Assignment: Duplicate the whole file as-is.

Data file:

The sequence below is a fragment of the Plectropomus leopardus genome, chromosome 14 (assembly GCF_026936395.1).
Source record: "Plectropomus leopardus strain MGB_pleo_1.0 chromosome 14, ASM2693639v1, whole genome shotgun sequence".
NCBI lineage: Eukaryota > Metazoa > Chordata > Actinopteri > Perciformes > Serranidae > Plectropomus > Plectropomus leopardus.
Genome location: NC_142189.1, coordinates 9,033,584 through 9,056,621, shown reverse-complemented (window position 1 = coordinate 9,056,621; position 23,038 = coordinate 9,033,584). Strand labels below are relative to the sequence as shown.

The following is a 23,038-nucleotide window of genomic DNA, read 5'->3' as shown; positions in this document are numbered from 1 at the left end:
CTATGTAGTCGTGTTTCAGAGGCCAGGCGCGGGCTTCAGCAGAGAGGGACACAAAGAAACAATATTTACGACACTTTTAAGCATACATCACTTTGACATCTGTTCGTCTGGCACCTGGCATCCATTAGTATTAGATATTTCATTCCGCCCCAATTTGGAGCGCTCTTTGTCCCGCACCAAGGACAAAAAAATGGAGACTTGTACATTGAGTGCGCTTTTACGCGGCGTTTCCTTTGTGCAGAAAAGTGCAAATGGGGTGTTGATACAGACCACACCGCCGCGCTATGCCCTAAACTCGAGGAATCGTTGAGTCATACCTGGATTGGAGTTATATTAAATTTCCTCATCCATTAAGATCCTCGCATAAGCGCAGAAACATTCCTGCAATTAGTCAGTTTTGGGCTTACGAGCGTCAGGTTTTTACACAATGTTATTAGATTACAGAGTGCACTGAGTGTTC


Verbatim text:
The sequence below is a fragment of the Plectropomus leopardus genome, chromosome 14 (assembly GCF_026936395.1).
Source record: "Plectropomus leopardus strain MGB_pleo_1.0 chromosome 14, ASM2693639v1, whole genome shotgun sequence".
NCBI lineage: Eukaryota > Metazoa > Chordata > Actinopteri > Perciformes > Serranidae > Plectropomus > Plectropomus leopardus.
Genome location: NC_142189.1, coordinates 9,033,584 through 9,056,621, shown reverse-complemented (window position 1 = coordinate 9,056,621; position 23,038 = coordinate 9,033,584). Strand labels below are relative to the sequence as shown.

The following is a 23,038-nucleotide window of genomic DNA, read 5'->3' as shown; positions in this document are numbered from 1 at the left end:
CTATGTAGTCGTGTTTCAGAGGCCAGGCGCGGGCTTCAGCAGAGAGGGACACAAAGAAACAATATTTACGACACTTTTAAGCATACATCACTTTGACATCTGTTCGTCTGGCACCTGGCATCCATTAGTATTAGATATTTCATTCCGCCCCAATTTGGAGCGCTCTTTGTCCCGCACCAAGGACAAAAAAATGGAGACTTGTACATTGAGTGCGCTTTTACGCGGCGTTTCCTTTGTGCAGAAAAGTGCAAATGGGGTGTTGATACAGACCACACCGCCGCGCTATGCCCTAAACTCGAGGAATCGTTGAGTCATACCTGGATTGGAGTTATATTAAATTTCCTCATCCATTAAGATCCTCGCATAAGCGCAGAAACATTCCTGCAATTAGTCAGTTTTGGGCTTACGAGCGTCAGGTTTTTACACAATGTTATTAGATTACAGAGTGCACTGAGTGTTC